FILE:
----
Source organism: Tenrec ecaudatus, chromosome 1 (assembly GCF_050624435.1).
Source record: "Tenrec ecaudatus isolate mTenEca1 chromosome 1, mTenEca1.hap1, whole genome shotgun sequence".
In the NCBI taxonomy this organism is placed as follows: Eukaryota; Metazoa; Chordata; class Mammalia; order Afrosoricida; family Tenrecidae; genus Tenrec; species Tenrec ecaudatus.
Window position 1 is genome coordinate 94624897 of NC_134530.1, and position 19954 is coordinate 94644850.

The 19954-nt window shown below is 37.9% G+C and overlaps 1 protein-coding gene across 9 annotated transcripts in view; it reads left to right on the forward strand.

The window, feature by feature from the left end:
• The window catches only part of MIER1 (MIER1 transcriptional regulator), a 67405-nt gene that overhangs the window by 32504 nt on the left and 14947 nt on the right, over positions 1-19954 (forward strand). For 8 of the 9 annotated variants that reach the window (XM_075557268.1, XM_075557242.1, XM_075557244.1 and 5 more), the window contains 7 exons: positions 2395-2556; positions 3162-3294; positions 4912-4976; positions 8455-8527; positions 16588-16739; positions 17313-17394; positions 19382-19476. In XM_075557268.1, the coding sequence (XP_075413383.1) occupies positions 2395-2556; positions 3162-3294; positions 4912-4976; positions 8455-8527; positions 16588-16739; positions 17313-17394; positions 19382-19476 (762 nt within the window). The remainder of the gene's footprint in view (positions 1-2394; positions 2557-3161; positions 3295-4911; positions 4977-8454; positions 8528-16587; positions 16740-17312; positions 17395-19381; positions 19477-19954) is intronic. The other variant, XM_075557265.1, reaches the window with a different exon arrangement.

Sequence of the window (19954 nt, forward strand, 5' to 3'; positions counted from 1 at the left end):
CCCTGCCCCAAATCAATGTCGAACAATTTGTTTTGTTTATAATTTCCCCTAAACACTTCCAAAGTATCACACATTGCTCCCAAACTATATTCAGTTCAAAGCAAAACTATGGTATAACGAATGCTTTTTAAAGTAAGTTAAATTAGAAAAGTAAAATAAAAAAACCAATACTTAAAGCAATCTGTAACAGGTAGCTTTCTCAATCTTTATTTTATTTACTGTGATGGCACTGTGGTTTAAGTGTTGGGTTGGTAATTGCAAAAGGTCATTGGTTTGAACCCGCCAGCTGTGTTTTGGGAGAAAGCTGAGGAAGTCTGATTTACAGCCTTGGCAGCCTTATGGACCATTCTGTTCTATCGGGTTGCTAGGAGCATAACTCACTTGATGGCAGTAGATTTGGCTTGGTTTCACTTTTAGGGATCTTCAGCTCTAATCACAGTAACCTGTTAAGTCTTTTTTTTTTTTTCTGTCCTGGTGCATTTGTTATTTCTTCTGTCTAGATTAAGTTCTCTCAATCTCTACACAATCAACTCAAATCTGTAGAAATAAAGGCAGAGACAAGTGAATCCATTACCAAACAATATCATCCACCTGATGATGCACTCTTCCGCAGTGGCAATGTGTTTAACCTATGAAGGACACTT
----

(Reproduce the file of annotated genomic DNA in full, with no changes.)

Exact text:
Source organism: Tenrec ecaudatus, chromosome 1 (assembly GCF_050624435.1).
Source record: "Tenrec ecaudatus isolate mTenEca1 chromosome 1, mTenEca1.hap1, whole genome shotgun sequence".
In the NCBI taxonomy this organism is placed as follows: Eukaryota; Metazoa; Chordata; class Mammalia; order Afrosoricida; family Tenrecidae; genus Tenrec; species Tenrec ecaudatus.
Window position 1 is genome coordinate 94624897 of NC_134530.1, and position 19954 is coordinate 94644850.

The 19954-nt window shown below is 37.9% G+C and overlaps 1 protein-coding gene across 9 annotated transcripts in view; it reads left to right on the forward strand.

The window, feature by feature from the left end:
• The window catches only part of MIER1 (MIER1 transcriptional regulator), a 67405-nt gene that overhangs the window by 32504 nt on the left and 14947 nt on the right, over positions 1-19954 (forward strand). For 8 of the 9 annotated variants that reach the window (XM_075557268.1, XM_075557242.1, XM_075557244.1 and 5 more), the window contains 7 exons: positions 2395-2556; positions 3162-3294; positions 4912-4976; positions 8455-8527; positions 16588-16739; positions 17313-17394; positions 19382-19476. In XM_075557268.1, the coding sequence (XP_075413383.1) occupies positions 2395-2556; positions 3162-3294; positions 4912-4976; positions 8455-8527; positions 16588-16739; positions 17313-17394; positions 19382-19476 (762 nt within the window). The remainder of the gene's footprint in view (positions 1-2394; positions 2557-3161; positions 3295-4911; positions 4977-8454; positions 8528-16587; positions 16740-17312; positions 17395-19381; positions 19477-19954) is intronic. The other variant, XM_075557265.1, reaches the window with a different exon arrangement.

Sequence of the window (19954 nt, forward strand, 5' to 3'; positions counted from 1 at the left end):
CCCTGCCCCAAATCAATGTCGAACAATTTGTTTTGTTTATAATTTCCCCTAAACACTTCCAAAGTATCACACATTGCTCCCAAACTATATTCAGTTCAAAGCAAAACTATGGTATAACGAATGCTTTTTAAAGTAAGTTAAATTAGAAAAGTAAAATAAAAAAACCAATACTTAAAGCAATCTGTAACAGGTAGCTTTCTCAATCTTTATTTTATTTACTGTGATGGCACTGTGGTTTAAGTGTTGGGTTGGTAATTGCAAAAGGTCATTGGTTTGAACCCGCCAGCTGTGTTTTGGGAGAAAGCTGAGGAAGTCTGATTTACAGCCTTGGCAGCCTTATGGACCATTCTGTTCTATCGGGTTGCTAGGAGCATAACTCACTTGATGGCAGTAGATTTGGCTTGGTTTCACTTTTAGGGATCTTCAGCTCTAATCACAGTAACCTGTTAAGTCTTTTTTTTTTTTTCTGTCCTGGTGCATTTGTTATTTCTTCTGTCTAGATTAAGTTCTCTCAATCTCTACACAATCAACTCAAATCTGTAGAAATAAAGGCAGAGACAAGTGAATCCATTACCAAACAATATCATCCACCTGATGATGCACTCTTCCGCAGTGGCAATGTGTTTAACCTATGAAGGACACTT